Regarding the Titans

eyeballs

When the last Titan fell the world threw a party. The one Emilia went to was in the largest dance hall in the city, and it had been decorated with their remains. They had not been human, nor nothing like; yet still she found it in poor taste. Here was a clawed manipulator tall as she was; here a flanged bit of armor; here an energy core, which had once pulsed red with power. “That was taken from the one they called the Flamer,” said someone nearby, who was wearing a Navy uniform. “Destroyed half of Seattle before they got it with some artillery.”

Ed Durrow, who had dragged her here, growled his approval. “Damn right. Sent it straight to hell.”

“Do machines go to hell?” Emilia asked.

“These have, I’m sure.”

On the stage a band of twelve was playing jaunty music, and people were starting to dance. “Emilia!” cried her friend Kelsey Sullivan, spying her and rushing in for an embrace, face flushed. “Isn’t it great? Come on, let’s have a toast!” She began pushing through the crowd, pulling Emilia in her wake.

Emilia drank the proffered champagne and tried to smile. All Chicago was drinking, it seemed, and no doubt all America, and the world. The machines had landed, and fought, and been destroyed. Humanity had triumphed. “What’s wrong?” Kelsey yelled over the music. “Are you and Ed fighting?”

“We’re fine.”

“Then what? This is a night to be happy!”

Half the cities of the world lay in ruins; Chicago itself had seen a quarter of its buildings destroyed when three machines had attacked its factories, and been attacked in turn. Yet the last of them were gone; the world was safe again, at least for now. “What if they come back?”

Kelsey gave her an astonished look. “Well, they’ll think twice about it now, won’t they?”

“I suppose.” Or would they? No one knew from where they had come; they had simply landed that day in 1927, lines of fire screaming through the sky, striking the Earth with a sound like the world ending, as indeed it seemed to be at the time.

But the Titans for all their technology, had not prevailed. When the Titans realized they were in a real fight, they responded in kind. But there were only a few thousand; and when one was destroyed, it was rarely replaced. Now it was June 1932; and the last of them lay in pieces, hung on the walls as garish trophies.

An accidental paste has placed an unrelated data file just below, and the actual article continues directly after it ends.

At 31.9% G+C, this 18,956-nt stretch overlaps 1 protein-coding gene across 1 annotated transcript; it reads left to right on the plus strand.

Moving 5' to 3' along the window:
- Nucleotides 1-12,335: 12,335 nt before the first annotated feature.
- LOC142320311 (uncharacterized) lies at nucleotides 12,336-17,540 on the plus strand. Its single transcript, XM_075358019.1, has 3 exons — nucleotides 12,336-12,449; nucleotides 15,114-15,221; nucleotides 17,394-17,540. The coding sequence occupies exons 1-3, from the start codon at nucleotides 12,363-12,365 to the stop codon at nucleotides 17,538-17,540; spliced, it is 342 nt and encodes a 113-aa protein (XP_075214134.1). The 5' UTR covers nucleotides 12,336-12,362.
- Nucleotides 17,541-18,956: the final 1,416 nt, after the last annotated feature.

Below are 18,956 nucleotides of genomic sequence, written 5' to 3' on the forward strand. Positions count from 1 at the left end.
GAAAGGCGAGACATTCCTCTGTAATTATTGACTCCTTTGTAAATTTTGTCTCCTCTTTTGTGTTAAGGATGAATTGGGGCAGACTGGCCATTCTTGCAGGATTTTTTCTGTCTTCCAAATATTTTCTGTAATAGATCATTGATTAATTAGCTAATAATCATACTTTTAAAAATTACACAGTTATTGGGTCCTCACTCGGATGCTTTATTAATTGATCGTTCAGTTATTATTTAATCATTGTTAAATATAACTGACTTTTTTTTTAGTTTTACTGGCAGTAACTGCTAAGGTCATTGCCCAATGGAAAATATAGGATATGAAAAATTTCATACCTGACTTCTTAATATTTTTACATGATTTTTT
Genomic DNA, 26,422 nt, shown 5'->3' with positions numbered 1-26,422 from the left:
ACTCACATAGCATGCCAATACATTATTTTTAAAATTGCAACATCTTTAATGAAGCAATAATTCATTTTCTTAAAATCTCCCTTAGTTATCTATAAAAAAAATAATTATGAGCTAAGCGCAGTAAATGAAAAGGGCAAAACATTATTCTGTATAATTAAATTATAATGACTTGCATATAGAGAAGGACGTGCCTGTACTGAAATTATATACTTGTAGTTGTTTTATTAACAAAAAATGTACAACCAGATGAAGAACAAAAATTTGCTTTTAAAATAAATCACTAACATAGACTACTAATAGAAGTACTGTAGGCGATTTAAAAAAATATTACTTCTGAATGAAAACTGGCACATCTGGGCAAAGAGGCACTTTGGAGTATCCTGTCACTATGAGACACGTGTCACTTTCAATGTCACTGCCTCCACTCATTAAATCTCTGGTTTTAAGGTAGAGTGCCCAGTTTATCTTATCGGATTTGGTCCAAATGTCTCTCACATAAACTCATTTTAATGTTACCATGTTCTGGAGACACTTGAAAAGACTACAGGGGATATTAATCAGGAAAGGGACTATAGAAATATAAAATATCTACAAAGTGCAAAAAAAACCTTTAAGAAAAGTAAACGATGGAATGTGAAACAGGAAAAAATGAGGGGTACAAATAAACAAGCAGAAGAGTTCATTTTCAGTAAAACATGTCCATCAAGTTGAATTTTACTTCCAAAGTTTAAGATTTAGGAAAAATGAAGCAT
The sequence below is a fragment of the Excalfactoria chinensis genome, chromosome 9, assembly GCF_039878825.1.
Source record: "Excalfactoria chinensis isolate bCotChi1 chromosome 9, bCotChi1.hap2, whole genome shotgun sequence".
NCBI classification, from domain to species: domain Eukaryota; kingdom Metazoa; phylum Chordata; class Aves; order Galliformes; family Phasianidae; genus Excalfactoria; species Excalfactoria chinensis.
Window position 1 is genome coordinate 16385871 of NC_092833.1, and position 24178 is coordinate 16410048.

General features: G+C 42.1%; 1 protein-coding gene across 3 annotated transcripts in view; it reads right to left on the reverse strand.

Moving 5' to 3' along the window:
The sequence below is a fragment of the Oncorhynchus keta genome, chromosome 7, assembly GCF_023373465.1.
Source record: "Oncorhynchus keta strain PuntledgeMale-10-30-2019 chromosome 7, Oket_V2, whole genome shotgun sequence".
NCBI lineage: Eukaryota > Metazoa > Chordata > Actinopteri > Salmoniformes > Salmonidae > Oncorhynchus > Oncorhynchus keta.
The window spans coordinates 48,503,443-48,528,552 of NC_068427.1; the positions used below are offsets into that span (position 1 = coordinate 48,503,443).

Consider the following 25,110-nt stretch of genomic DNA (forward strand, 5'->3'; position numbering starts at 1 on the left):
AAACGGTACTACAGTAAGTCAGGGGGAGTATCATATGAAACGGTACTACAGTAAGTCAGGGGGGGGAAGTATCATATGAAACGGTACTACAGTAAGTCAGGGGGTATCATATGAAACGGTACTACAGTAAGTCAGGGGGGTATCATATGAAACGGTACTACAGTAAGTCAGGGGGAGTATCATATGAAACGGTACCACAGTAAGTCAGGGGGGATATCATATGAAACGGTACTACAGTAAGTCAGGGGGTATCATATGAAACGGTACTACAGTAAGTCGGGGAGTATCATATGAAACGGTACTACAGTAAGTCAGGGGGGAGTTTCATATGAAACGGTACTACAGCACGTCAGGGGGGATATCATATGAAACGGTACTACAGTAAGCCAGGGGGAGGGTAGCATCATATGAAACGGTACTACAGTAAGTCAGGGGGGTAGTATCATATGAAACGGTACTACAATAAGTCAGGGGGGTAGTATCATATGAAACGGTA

After a while, Ed found them again and took her hand. “Come on, let’s dance.” His were eyes were too bright, breath redolent with liquor.

She shook her head. “You two go ahead.”

“Not feeling good?”

“A headache.”

She found a seat by the wall and rubbed her temples. Soon someone sat beside her: the lieutenant from earlier. “I’m John Russell,” he said.

“Hi, John.”

“What’s your name?” So she told him. “Can I get you a drink?”

“No thank you.”

“Not feeling like dancing?” She shrugged. “Why not?”

If he was going to ask… “We don’t know anything about them,” she said. “Nothing at all. Where did they come from? What did they want? Are there more? We’re all here celebrating, but we’re like children, celebrating something we don’t understand.”

He looked at her more seriously. “You don’t have to understand something to know it’s attacking you. You just have to defend yourself.”

“I saw one once,” she continued. “Early on, in the first weeks after Invasion Day. I was visiting with family for the summer, and after the news we decided we better stay on the farm for a while, thinking it would be safer.

“In a way it was; it was never harmed. But one one of the Titans came through the fields. It was just as big as they say: taller than the barn as it walked by. I remember most that it shimmered silver as it walked; it seemed to be covered in lights, or some luminous material. It was near sunset, and it shone as it walked.

“I had been out walking myself, and of course I stopped and hid in the corn when it came by. It turned, and seemed to look right at me. Then it just kept going. It went to our car, a Cabriolet, and tore it apart. That was terrifying. When it was done, there wasn’t much left but the tires.

“Then it left. Just walked away.”

After a while Russell said thoughtfully. “You know they changed over time.”